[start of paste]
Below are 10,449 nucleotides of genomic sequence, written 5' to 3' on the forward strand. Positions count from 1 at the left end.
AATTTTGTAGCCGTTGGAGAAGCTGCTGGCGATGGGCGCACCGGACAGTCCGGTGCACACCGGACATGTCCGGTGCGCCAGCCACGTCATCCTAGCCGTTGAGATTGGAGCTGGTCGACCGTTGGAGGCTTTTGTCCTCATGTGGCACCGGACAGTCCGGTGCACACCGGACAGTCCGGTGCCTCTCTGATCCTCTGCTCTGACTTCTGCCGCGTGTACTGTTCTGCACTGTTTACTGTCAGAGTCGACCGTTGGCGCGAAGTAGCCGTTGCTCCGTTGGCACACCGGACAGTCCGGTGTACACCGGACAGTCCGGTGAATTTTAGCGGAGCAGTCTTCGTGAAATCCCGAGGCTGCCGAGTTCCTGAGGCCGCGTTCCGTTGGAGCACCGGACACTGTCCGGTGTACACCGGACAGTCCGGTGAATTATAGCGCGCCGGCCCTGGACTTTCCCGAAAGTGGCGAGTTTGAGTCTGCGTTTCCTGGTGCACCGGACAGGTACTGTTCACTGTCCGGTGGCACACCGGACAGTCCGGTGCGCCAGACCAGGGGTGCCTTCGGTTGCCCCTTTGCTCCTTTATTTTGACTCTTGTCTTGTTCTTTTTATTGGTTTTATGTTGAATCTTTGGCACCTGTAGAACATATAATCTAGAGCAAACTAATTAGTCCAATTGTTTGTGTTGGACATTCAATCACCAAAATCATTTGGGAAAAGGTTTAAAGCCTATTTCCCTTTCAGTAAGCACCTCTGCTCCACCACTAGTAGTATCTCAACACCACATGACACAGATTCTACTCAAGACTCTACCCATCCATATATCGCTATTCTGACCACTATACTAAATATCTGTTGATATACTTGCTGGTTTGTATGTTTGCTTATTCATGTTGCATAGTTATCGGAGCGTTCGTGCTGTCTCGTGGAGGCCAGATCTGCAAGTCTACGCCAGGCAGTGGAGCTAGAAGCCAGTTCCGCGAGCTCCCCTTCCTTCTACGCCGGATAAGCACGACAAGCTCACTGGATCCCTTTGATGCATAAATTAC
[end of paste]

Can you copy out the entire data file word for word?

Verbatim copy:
Below are 10,449 nucleotides of genomic sequence, written 5' to 3' on the forward strand. Positions count from 1 at the left end.
AATTTTGTAGCCGTTGGAGAAGCTGCTGGCGATGGGCGCACCGGACAGTCCGGTGCACACCGGACATGTCCGGTGCGCCAGCCACGTCATCCTAGCCGTTGAGATTGGAGCTGGTCGACCGTTGGAGGCTTTTGTCCTCATGTGGCACCGGACAGTCCGGTGCACACCGGACAGTCCGGTGCCTCTCTGATCCTCTGCTCTGACTTCTGCCGCGTGTACTGTTCTGCACTGTTTACTGTCAGAGTCGACCGTTGGCGCGAAGTAGCCGTTGCTCCGTTGGCACACCGGACAGTCCGGTGTACACCGGACAGTCCGGTGAATTTTAGCGGAGCAGTCTTCGTGAAATCCCGAGGCTGCCGAGTTCCTGAGGCCGCGTTCCGTTGGAGCACCGGACACTGTCCGGTGTACACCGGACAGTCCGGTGAATTATAGCGCGCCGGCCCTGGACTTTCCCGAAAGTGGCGAGTTTGAGTCTGCGTTTCCTGGTGCACCGGACAGGTACTGTTCACTGTCCGGTGGCACACCGGACAGTCCGGTGCGCCAGACCAGGGGTGCCTTCGGTTGCCCCTTTGCTCCTTTATTTTGACTCTTGTCTTGTTCTTTTTATTGGTTTTATGTTGAATCTTTGGCACCTGTAGAACATATAATCTAGAGCAAACTAATTAGTCCAATTGTTTGTGTTGGACATTCAATCACCAAAATCATTTGGGAAAAGGTTTAAAGCCTATTTCCCTTTCAGTAAGCACCTCTGCTCCACCACTAGTAGTATCTCAACACCACATGACACAGATTCTACTCAAGACTCTACCCATCCATATATCGCTATTCTGACCACTATACTAAATATCTGTTGATATACTTGCTGGTTTGTATGTTTGCTTATTCATGTTGCATAGTTATCGGAGCGTTCGTGCTGTCTCGTGGAGGCCAGATCTGCAAGTCTACGCCAGGCAGTGGAGCTAGAAGCCAGTTCCGCGAGCTCCCCTTCCTTCTACGCCGGATAAGCACGACAAGCTCACTGGATCCCTTTGATGCATAAATTAC